It’s not until you’re laying there that you realize how different reality is from the movies–especially in this case.
That moment exposes the assumptions you had about how this sort of thing would happen, and the various details and nuances of those assumptions are really affected by the cultural influences you take in.
The biggest difference? For me, at least, it was the sound. Or rather, to be more specific, the lack of it.
Music. Squeal. Cursing. Bending of metal. Breaking of glass. Breaking of branches. Landing of body.
And then, silence.
That was the weirdest thing to me. I’ve always associated the whole ordeal of a major car crash with noise and fire. But honestly, after the few seconds of the crash itself, all that’s left is you silently cradled in the snow. Sure, there’s the strained attempts at breathing, the occasional choke on the blood in your throat, and maybe even the crunch of snow and twig under bloodied fingers trying to move for the first few minutes. But eventually, you surrender to it as your breathing gets shallower and quieter.
The silence itself becomes loud. Does that make sense? I remember going out on freshly-plowed streets in my neighborhood growing up, before the other kids had come out to muddy it and ball it and throw it at one another, and walking silently down the street–or even just standing still–and being taken in by the presence with which the silent snowfall approached the earth. Surely you know what I’m talking about, right? Have you ever stood in silence–true silence–and felt its presence? It really is loud, if you pay attention.
And so that’s the main thing I noticed about that night. The crash was over and done with, and next came silence. I hoped for help to arrive, but no one did. In the middle of the night, hardly anyone can see a wrecked car in a ravine down the hill from an isolated country road. The only company I had was the silence.
The other difference between our cultural ideas of this moment and reality was my thought process. I did not have my life flash before my eyes in those moments before, during, or after the wreck.
Rather, I experienced an extremely deep sense of self-loathing. This was on two accounts: the stupid mistakes that led to this moment, and the fact that this was the way I was going to go.
You see, life is so fragile. Yes, we know this, and occasionally we have these moments that remind us of it, but really–it is. I walk down streets every day that others have walked down and died. The smallest act can end it all.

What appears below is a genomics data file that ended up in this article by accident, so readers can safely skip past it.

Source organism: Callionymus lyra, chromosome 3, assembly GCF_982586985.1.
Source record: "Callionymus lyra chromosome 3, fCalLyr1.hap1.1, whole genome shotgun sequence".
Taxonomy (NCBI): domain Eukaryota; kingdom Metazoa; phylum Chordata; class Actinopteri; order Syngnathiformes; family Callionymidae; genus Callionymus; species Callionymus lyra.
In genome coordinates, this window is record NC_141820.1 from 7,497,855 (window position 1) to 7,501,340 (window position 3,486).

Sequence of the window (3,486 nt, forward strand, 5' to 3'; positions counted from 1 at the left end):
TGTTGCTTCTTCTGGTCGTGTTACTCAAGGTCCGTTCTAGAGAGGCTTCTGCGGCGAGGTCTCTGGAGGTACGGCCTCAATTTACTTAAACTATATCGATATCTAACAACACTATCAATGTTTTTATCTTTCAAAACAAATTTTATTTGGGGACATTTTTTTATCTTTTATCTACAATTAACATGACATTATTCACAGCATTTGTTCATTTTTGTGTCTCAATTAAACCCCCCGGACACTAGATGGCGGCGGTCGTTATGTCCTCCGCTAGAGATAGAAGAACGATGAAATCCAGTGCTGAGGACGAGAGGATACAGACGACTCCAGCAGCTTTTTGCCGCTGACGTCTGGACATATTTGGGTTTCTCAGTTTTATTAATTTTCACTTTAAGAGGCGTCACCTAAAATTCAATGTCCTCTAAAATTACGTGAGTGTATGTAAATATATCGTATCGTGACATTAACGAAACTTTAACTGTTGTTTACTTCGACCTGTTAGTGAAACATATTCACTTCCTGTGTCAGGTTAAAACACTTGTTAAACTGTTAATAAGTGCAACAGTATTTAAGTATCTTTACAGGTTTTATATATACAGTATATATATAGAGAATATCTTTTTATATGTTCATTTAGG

It reminds me of scars. I’ve had this weird fascination with scars my entire life. If you have a scar, look at it right now. Really. Stop listening to me and look at your scar. How did you get it? Usually, I have found, it’s from some event that, were it not for the scar, would have faded from your memory long ago. Cutting vegetables, getting caught on a fence, breaking a glass, or childhood “boo-boos” all contribute to this. The smallest, least dramatic, most seemingly-innocuous things quite often gives us the longest-lasting effects. Further, you can probably think back on that moment and know the precise thought or decision that if you had only done it ever so slightly differently, you wouldn’t have that scar.
Well, the same applied to me in that moment. I just laid there, knowing I could have just let that damn song end and move on to the next song on the playlist rather than insisting on scrolling through the iPod to find the other random song I had been reminded of.
This naturally led into the other reason for my self-hatred. Thinking through the steps that had led to this moment, one thought began dominating all the others: Really? This is how it ends? Really?
It became almost an obsession. Knowing this was it, I couldn’t believe just how mundane the actions were that led to this. I’ve never hated myself so much.
Compounding this, I recalled that it was just this morning I had heard that I got the internship at the State Senator’s office. Staring up into the fading blackness, I told myself that I was just now being prepared for such great things. There was so much more for me to do.
My life was not on a trajectory to end!
We all live by stories, and the story of my life was not one in which me dying on the side of a road made any sense. It played no part in furthering the common good or wherever the hell this whole thing is going. I woke up this morning with no sense that it would be the last. Hell, I put off those chores one more day, expecting to do them tomorrow.
There would be no tomorrow.
I then felt something I definitely was not expecting. A growing sense of injustice seized me, and I was forced to ask: towards whom is this accusation pointed? God? My self? Natural selection?
I had no answers, nor did I feel I had the resources to arrive at any.
Smallness. Humility. Quietude. Shame.
I suddenly felt very small. My self-loathing that had turned into Other-loathing finally settled as a sort of repentance against whomever that sense of injustice was directed towards. I felt shame. I noticed that the snowstorm clouds were, of course, blocking the light of the stars above me, but from my perspective, the snowflakes themselves acted as surrogate stars. The sky was literally falling all around me.
Or was I rising?
Letting the illusion overtake me, I let the fear drain out of my body along with my blood. Calm and warmth beset me as my shivering stopped and my eyes became heavy. I felt my heart in my chest pump ever-slower. And the falling stars became grayer and darker as the darkened sky within my mind became the sky of the whole world.
And then, silence.
This work by Paul Burkhart is licensed under a Creative Commons Attribution-NonCommercial-NoDerivs 3.0 Unported License.